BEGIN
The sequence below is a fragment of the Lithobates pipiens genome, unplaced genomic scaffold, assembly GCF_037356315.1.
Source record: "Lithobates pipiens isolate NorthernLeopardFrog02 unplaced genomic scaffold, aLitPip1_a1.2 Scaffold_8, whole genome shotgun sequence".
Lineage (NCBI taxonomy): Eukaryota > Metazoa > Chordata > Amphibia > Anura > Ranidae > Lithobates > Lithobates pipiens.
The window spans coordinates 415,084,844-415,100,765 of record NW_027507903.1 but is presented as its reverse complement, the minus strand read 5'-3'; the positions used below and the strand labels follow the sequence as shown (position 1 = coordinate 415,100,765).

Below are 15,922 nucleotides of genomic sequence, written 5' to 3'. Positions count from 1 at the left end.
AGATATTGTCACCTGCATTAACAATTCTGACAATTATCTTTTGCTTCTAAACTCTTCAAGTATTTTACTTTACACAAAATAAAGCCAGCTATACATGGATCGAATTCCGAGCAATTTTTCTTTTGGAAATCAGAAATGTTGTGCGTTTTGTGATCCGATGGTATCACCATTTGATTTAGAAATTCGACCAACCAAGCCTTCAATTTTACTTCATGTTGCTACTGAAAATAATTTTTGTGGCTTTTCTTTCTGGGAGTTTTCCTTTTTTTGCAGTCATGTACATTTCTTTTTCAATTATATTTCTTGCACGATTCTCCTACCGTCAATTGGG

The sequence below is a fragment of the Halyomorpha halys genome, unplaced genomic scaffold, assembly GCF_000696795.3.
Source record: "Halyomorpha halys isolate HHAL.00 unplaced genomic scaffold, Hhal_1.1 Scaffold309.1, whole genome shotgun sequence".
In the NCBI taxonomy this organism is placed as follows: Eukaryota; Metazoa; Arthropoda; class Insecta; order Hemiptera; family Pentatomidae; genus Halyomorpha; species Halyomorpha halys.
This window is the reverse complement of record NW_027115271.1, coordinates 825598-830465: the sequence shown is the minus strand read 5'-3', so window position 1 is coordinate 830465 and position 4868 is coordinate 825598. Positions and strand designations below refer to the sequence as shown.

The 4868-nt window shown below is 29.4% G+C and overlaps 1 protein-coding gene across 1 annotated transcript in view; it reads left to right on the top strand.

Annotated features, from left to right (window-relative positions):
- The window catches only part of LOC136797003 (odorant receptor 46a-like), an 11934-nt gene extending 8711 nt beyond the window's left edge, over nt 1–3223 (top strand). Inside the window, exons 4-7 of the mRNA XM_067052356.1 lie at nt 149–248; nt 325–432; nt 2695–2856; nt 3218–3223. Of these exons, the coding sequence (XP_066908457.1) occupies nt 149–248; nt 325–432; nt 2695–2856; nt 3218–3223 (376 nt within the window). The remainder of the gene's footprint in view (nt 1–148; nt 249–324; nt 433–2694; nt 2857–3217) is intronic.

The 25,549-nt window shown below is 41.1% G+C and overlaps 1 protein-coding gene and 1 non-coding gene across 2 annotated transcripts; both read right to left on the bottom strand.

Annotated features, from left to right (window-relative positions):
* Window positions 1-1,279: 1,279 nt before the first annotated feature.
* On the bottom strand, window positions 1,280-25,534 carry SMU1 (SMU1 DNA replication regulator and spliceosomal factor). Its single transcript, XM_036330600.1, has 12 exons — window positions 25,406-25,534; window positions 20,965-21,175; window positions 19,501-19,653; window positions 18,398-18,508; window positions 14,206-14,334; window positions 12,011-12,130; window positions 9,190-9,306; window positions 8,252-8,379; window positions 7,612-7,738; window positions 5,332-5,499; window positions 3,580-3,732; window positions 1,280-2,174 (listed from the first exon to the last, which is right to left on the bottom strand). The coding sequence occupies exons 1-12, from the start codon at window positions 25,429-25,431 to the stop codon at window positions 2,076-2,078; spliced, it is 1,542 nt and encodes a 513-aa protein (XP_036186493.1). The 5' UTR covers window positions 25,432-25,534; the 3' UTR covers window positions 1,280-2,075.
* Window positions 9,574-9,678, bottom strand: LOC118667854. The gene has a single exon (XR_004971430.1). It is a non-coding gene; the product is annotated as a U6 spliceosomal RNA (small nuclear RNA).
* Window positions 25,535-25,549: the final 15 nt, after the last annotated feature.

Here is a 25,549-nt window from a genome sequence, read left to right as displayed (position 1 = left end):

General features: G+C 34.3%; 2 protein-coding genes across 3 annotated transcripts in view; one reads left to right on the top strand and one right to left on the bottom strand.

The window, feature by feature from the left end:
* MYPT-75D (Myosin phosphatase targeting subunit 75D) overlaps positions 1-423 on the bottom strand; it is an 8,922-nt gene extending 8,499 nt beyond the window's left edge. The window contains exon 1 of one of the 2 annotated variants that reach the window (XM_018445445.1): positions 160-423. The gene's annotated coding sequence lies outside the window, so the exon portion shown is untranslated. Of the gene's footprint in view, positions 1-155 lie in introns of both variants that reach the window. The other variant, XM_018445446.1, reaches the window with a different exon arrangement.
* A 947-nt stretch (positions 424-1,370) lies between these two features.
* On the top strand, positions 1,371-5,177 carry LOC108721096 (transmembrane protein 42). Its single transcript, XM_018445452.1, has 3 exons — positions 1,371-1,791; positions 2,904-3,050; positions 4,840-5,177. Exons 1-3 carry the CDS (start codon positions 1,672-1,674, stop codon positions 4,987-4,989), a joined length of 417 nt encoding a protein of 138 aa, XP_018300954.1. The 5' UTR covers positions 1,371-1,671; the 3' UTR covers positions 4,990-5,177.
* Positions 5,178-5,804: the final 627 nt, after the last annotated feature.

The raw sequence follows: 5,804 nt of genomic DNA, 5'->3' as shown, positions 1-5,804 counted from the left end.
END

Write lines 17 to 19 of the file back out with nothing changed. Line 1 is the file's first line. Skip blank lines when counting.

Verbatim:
* On the bottom strand, window positions 1,280-25,534 carry SMU1 (SMU1 DNA replication regulator and spliceosomal factor). Its single transcript, XM_036330600.1, has 12 exons — window positions 25,406-25,534; window positions 20,965-21,175; window positions 19,501-19,653; window positions 18,398-18,508; window positions 14,206-14,334; window positions 12,011-12,130; window positions 9,190-9,306; window positions 8,252-8,379; window positions 7,612-7,738; window positions 5,332-5,499; window positions 3,580-3,732; window positions 1,280-2,174 (listed from the first exon to the last, which is right to left on the bottom strand). The coding sequence occupies exons 1-12, from the start codon at window positions 25,429-25,431 to the stop codon at window positions 2,076-2,078; spliced, it is 1,542 nt and encodes a 513-aa protein (XP_036186493.1). The 5' UTR covers window positions 25,432-25,534; the 3' UTR covers window positions 1,280-2,075.
* Window positions 9,574-9,678, bottom strand: LOC118667854. The gene has a single exon (XR_004971430.1). It is a non-coding gene; the product is annotated as a U6 spliceosomal RNA (small nuclear RNA).
* Window positions 25,535-25,549: the final 15 nt, after the last annotated feature.